On one side of town, tourists and young professionals head downtown on light rail: clean, air-conditioned, fast. If there’s a problem with service, the city diverts buses to help.
On the other side of town, workers wait at bus stops. The buses that carry them to work come less and less frequently, thanks to service cuts. Drivers struggle to get through their routes in less time.
Both scenarios are part of a promising trend: transit ridership is at its highest since 1956, with 10.7 million trips in 2013, according to the American Public Transportation Association.
This is despite widespread cuts to bus and rail service—and rising fares. The 2008 economic crisis started the pinch, but federal and local officials have continued to squeeze.
In Pittsburgh, for example, bus riders are still feeling the cuts begun during the crisis, while the city’s seen a boost in light rail, which caters to tourists and people with cars.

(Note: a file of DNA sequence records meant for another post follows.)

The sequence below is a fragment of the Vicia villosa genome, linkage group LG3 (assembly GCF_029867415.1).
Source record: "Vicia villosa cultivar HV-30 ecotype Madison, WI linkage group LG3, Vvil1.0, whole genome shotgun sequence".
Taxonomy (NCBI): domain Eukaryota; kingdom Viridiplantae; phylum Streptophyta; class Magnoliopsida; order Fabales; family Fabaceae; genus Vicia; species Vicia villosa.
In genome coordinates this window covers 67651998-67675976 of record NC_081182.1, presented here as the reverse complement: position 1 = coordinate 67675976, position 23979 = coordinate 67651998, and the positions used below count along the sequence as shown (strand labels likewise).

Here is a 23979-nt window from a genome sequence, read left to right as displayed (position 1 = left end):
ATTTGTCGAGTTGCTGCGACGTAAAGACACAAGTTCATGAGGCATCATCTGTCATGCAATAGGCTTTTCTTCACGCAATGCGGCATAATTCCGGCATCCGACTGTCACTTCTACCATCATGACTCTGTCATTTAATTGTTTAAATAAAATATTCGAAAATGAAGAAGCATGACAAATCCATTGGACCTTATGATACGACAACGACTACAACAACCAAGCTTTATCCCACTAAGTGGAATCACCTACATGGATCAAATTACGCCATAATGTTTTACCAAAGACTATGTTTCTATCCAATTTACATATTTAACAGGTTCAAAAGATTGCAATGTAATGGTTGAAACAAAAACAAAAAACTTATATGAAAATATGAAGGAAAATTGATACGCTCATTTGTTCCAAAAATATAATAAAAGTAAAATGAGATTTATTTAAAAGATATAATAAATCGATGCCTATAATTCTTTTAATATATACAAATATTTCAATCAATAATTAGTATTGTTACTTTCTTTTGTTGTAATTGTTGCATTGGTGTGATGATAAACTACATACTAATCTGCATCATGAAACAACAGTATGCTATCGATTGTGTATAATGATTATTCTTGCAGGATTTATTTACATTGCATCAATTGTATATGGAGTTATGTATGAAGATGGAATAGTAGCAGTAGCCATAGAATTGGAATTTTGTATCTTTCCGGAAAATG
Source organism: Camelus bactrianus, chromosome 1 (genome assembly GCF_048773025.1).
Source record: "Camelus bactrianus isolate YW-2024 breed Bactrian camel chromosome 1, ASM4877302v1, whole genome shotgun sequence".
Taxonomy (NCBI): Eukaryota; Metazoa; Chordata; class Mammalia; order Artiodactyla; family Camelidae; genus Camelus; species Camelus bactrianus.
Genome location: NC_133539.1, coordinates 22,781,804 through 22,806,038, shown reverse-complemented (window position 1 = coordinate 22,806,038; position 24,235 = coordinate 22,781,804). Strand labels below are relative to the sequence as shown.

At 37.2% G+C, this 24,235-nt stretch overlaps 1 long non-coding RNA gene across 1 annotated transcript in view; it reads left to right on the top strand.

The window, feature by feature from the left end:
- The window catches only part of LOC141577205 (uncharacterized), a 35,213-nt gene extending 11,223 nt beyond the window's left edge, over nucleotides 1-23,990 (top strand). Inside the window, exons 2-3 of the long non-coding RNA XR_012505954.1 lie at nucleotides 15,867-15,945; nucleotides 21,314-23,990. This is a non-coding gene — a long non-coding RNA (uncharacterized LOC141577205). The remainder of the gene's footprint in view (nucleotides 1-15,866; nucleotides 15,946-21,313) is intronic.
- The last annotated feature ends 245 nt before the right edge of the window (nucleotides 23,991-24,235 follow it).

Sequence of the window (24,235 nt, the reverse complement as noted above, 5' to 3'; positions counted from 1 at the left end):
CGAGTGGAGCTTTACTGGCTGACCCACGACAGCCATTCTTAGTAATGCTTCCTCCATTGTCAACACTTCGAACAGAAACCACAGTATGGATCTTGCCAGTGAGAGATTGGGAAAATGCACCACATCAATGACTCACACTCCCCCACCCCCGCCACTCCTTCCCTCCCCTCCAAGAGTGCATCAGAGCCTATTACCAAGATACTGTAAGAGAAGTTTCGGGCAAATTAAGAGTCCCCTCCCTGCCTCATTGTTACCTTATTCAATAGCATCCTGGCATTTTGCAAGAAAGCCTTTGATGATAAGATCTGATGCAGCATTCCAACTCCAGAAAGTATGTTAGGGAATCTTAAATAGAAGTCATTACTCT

In 2011 the transit authority cut its budget by 15 percent, eliminating 29 bus routes. It laid off 180 workers and reduced hours for more. The cuts continued the following year, and the region lost tens of thousands of bus riders. Some switched to cars, if they had one, or carpooling. Others walk now.
“We have whole segments of our community that don’t have any transit at all,” driver Mike Harms said. In neighborhoods where service was slashed, “people have to walk a mile to a bus stop.”